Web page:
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Canadian start-up wins exclusive invite to pitch investors at Google’s annual Demo Day

WATERLOO, Ont. (April 13, 2016) — Google has invited edtech start-up Knowledgehook to pitch to investors at their annual Demo Day next month in Silicon Valley.

Knowledgehook, the Waterloo, Ont.-based company behind new gaming software that analyzes the academic performance of math students, is one of two Canadian companies selected to participate in the May 4 event.

With the aim of securing additional rounds of investment, co-founders Travis Ratnam and James Francis will pitch on stage to a full room of investors, VCs and respected judges at the Google Headquarters in Mountain View, California.

“We’re thrilled to share our software with potential investors,” Ratnam says.

“We believe our products will be pivotal in connecting teachers and school boards all over the world with data that identifies what concepts students are struggling with and also provides them with immediate teaching solutions.”

Since March 2015, Knowledgehook software has been used by more than 65,000 students and teachers in math classes throughout Canada and the United States.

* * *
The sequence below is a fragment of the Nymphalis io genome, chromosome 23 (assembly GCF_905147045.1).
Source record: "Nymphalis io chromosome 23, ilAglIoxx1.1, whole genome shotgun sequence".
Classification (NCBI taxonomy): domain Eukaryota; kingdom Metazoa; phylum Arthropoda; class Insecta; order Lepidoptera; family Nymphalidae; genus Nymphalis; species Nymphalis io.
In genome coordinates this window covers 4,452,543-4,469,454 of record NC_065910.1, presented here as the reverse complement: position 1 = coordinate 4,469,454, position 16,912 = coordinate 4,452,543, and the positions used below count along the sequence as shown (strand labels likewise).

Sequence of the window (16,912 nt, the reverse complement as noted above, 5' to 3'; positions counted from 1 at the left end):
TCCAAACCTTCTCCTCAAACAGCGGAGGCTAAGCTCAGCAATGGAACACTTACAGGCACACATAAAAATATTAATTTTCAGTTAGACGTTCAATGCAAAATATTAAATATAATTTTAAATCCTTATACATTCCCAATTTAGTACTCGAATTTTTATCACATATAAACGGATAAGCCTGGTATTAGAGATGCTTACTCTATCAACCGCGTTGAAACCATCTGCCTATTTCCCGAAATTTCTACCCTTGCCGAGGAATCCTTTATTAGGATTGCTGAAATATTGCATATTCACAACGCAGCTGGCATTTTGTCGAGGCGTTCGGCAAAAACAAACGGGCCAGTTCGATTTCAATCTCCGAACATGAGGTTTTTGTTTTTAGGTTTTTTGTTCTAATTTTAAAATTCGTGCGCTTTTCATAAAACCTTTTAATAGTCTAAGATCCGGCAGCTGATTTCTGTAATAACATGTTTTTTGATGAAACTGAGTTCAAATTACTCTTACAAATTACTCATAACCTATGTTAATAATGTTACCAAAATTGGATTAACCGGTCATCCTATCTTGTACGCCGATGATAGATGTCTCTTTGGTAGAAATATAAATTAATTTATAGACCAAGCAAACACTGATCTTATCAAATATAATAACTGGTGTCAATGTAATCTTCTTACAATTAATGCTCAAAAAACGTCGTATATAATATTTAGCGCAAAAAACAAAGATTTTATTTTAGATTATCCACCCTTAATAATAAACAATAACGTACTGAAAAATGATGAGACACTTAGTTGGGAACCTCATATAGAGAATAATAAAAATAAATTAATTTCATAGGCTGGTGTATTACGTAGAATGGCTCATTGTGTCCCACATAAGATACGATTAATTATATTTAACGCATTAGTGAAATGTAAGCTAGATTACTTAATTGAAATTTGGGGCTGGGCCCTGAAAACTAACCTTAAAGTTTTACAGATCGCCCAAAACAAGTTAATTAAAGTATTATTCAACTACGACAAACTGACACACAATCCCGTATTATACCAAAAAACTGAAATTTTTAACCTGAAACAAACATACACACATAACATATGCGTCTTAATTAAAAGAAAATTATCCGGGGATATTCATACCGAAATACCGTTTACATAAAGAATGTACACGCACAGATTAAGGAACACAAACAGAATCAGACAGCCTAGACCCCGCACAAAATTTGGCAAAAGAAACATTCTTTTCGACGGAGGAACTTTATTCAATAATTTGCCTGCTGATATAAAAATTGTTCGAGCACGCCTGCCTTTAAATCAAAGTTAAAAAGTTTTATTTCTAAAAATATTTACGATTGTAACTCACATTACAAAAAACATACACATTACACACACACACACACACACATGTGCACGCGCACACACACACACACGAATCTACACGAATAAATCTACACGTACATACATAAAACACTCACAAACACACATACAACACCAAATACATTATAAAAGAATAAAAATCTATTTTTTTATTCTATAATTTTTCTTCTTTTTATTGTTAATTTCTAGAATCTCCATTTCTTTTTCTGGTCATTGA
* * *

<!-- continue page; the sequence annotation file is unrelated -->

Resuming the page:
The team is grateful for the support they have received to date from AC JumpStart, Communitech and for recent funding delivered by Ontario Centres for Excellence (OCE).

Ontario Minister of Research and Innovation Reza Moridi congratulates Knowledgehook on their accomplishments to date.

“Knowledgehook is an example of how our innovation ecosystem has assisted businesses to spur innovation and create a dynamic environment that will improve the lives of Ontarians,” he says.

“Ontario’s economic strength depends on the viability of our businesses, large and small. That’s why our government is helping to support unique and cutting-edge collaborations through partners such as OCE, who give our small and medium enterprises exposure to larger tools and the skills they need to rapidly scale up to meet global demand.”

Co-founder Ratnam was inspired to build a company that supports alternative learning methods after struggling in his early academic career.

“To understand why I struggled, I exhaustively analyzed my mistakes. By persevering, I found ways to problem-solve that made more sense to me. I’d like others to enjoy learning as much as I did,” he says.

Knowledgehook software analyzes the academic performance of math students in real-time play to recommend to educators alternative teaching practices.


Qamar Qureshi

CFO & Investor Relations

[email protected]